Arriving at the flight deck, Gongol saw four flight
attendants and two passenger nurses assembling a
make-shift bed, medical kits were strewn across the
ground and the captain of the aircraft was seated in his
chair, eyes dilated, sweaty, clammy and disoriented.
Gongol immediately thought the pilot was suffering some
serious cardiac trauma.
"After they moved the pilot, I was asked by the first
officer, 'are you a pilot,' which was quickly followed
with 'what do you fly,'" said Gongol. "I knew she was in
a serious situation and that question gave her five
seconds to judge if I would be useful. I also had about
five seconds to asses her, 'was she panicking, or was
she OK to fly the aircraft?' We both finished our silent
assessments, she made the right judgment and told me to
close the door and have a seat."
From there, Gongol was calm and collected, and the first
officer decided that he would be most useful to talk on
the radios, back her up on the aircraft's checklists and
look for anything going wrong.
Having been an aircraft commander, Gongol is used to
making decisions, but he knew the best way to get the
aircraft down safely was to play a support role to the
first officer and make things as normal as possible for
her. In an emergency situation, he had the ability to
place himself outside the situation for a second and
make the right call.
"She was calm, but you could tell she was a little
stressed, who wouldn't be," said Gongol. "At the
beginning, I interrupted her flow of operations, but we
figured everything out extremely quickly. She was very
There were hundreds of issues the two pilots talked
through on the aircraft while descending; cabin
pressure, approach, contact with air traffic control,
visual cues and programming of the auto-pilot were just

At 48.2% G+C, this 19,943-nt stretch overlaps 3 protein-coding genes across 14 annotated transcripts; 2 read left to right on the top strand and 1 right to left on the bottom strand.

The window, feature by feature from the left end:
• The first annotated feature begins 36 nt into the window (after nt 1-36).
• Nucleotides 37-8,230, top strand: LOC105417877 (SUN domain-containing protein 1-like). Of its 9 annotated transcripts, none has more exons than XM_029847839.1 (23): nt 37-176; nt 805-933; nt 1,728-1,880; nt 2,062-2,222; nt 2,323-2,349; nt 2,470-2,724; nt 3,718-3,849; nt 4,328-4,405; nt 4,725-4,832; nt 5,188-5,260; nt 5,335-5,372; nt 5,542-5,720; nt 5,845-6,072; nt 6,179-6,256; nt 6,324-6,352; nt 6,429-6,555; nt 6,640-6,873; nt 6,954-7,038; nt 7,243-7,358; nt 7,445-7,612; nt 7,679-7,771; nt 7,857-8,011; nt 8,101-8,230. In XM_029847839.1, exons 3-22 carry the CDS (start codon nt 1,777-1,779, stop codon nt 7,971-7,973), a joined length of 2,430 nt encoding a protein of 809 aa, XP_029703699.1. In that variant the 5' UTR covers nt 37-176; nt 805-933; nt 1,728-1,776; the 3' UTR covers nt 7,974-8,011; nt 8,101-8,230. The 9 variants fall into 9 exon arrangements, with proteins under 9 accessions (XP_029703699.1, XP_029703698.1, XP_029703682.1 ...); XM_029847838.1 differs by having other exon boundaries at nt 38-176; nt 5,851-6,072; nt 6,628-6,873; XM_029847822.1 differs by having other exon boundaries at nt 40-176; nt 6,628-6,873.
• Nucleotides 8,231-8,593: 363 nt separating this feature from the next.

a few, said Gongol. At about 500 feet above ground
level, the first officer hand-flew the approach to a
After landing, the first officer turned to Gongol and
asked if he knew where to taxi, she had never been to
the Omaha airport before. Taken aback by how cool, calm
and collected the first officer had acted without
knowing the airport, Gongol remembered landing at the
airport before pilot training.
"Surprisingly, taxiing was the most stressful part of
the day for the first officer," said Gongol. "She had
never taxied a 737 before and the ATC had no idea that
the pilot was the reason for the emergency. We had to
make a quick decision that her switching to the pilot's
seat and taxiing the aircraft without the training was
necessary to save the captain's life."
the air stairs went down and the aircraft was shut down,
Gongol and the first officer talked through the
decisions they had just made. Gongol assured the first
officer that every decision she made would be backed up
by him; he would have taken the exact same actions had
he been in her place.
The captain of the aircraft is recovering well and
contacted Gongol directly to thank him. The crew of the
aircraft, the two nurses who provided first aid for the
captain and the first officer have all been in contact
with Gongol; an emergency has brought together several
strangers as friends.
saw nothing but the finest professionalism under
pressure out of the flight attendants, the nurses and
the first officer," said Gongol. "Everyone aboard the
aircraft remained calm, there is no doubt in my mind
this contributed above all else to our successful
outcome. In my opinion any military pilot would have
done the exact same thing I did."
Gongol acted in an emergency situation, realized the
role that would be best for him to play and while he
was not necessarily the direct savior to more than
150 souls on board, his actions contributed to a
safe ending to the flight. His actions, according to
him, do not make him a hero. However, they surely
place him one step above a noble thinker.